Sunday, 8 June 2003
Distance 19 km
Duration 4 hours 20 minutes
Ascent 373 m, descent 383 m
Map 63 of the Top-100 series
Topoguide (ref. 653) Sentier de Saint-Jacques de-Compostelle, Moissac/Condom/Roncevaux
As breakfast was included in the price of the room, we could not make an early start this morning.
We were first into the breakfast room at 7:30, and almost last out. Never had a breakfast been so enjoyed.
We ate everything put in front of us – fresh bread, four croissants, cherry jam, marmalade and big pots of coffee and hot chocolate. When nothing remained, we reluctantly shouldered our packs and started out.
After the initial descent, the country was flat – it was getting flatter by the day. We crossed the Gers river, brown and unmoving under a colourless sky.
Presently it rained, but not for long, and we took refuge in an halle at the charming village of Marsolan.
On the bridge across the stream, the bitumen had disappeared under a layer of mud. Further on things got worse as the track rounded a hillside of young sunflowers. A tide of pale, gluey mud had rolled down, inundating the path and the crop.
Our boots were soon twice their normal size and weight, and we felt like monsters as we plodded laboriously along. At last we reached solid ground at the chapel of Abrin, and stopped to scrape our boots on a wall.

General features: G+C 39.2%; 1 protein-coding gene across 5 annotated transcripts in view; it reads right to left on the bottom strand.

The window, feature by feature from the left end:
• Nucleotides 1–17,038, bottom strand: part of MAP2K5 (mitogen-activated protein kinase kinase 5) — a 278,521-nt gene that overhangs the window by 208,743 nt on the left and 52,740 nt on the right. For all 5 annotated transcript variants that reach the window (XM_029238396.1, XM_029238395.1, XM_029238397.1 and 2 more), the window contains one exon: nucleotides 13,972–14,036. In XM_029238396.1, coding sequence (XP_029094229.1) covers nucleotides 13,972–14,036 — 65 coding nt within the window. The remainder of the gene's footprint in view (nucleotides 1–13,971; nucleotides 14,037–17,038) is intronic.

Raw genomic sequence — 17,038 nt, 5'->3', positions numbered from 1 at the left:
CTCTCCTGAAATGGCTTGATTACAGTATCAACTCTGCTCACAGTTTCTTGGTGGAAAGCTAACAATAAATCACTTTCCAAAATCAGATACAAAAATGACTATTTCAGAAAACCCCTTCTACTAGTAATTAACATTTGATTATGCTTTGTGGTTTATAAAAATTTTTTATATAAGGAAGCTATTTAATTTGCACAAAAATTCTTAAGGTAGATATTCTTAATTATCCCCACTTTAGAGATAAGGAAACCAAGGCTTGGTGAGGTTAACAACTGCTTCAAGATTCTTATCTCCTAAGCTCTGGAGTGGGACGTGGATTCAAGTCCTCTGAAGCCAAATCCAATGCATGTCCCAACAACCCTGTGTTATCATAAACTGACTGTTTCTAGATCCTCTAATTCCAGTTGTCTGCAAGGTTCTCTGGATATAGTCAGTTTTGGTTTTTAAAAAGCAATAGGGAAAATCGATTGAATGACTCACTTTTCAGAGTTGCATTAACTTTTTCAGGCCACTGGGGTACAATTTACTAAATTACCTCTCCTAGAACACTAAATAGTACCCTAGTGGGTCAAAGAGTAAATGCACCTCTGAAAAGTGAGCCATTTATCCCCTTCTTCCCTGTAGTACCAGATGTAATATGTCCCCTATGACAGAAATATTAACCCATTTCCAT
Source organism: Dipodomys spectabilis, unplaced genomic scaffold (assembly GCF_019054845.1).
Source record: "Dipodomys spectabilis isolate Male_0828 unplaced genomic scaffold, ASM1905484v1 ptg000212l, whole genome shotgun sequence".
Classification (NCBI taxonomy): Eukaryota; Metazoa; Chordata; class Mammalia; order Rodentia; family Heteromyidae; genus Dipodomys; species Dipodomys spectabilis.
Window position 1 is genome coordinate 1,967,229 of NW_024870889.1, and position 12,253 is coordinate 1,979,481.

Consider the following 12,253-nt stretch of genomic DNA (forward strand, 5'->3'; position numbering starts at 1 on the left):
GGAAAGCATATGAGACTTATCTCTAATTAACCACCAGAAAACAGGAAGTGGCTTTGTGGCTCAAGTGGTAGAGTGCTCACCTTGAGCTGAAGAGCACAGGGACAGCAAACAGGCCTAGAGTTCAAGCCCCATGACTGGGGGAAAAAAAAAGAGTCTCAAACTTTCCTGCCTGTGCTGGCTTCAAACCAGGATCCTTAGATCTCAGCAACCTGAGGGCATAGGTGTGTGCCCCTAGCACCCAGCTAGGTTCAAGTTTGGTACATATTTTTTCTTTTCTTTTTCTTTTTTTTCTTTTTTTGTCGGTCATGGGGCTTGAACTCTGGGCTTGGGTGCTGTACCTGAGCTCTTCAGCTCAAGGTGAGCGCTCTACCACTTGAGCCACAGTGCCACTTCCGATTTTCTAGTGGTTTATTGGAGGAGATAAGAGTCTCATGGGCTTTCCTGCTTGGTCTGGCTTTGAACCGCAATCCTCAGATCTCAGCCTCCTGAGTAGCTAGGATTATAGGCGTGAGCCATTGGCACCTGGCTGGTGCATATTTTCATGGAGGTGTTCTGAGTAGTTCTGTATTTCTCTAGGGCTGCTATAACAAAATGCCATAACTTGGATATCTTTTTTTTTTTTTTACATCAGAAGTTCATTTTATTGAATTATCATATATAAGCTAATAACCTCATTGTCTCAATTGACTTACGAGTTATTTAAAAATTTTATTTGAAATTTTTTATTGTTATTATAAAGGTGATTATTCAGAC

From here it was only an hour’s easy walking to la Romieu, across a series of shallow undulations. The first sight of la Romieu must have intimidated the travellers of the past, with its immense bulk rearing from the farmland. Up close it is just as impressive.
It was a major staging-post for pilgrims in the twelfth century, as it was the place where the way from Rocamadour met the way from Moissac. Nowadays many walkers go straight from Lectoure to Condom, omitting la Romieu completely.
The camping ground was a little past the village and was a very strange place.
Every single person, including the staff, was Dutch. There was a cafeteria providing Dutch food and Dutch television, and excellent Dutch showers.
The only French element was the weather, and even that had turned Dutch – cool and cloudy.
In the evening we took our apéritifs outside the restaurant Le Cardinal, but then retreated to the warm interior to eat.
The meal began with an elaborate cold buffet, which we piled high on our plates. Then we had steak, as usual, and finished with a cherry tart.
Previous day: St-Antoine to Lectoure
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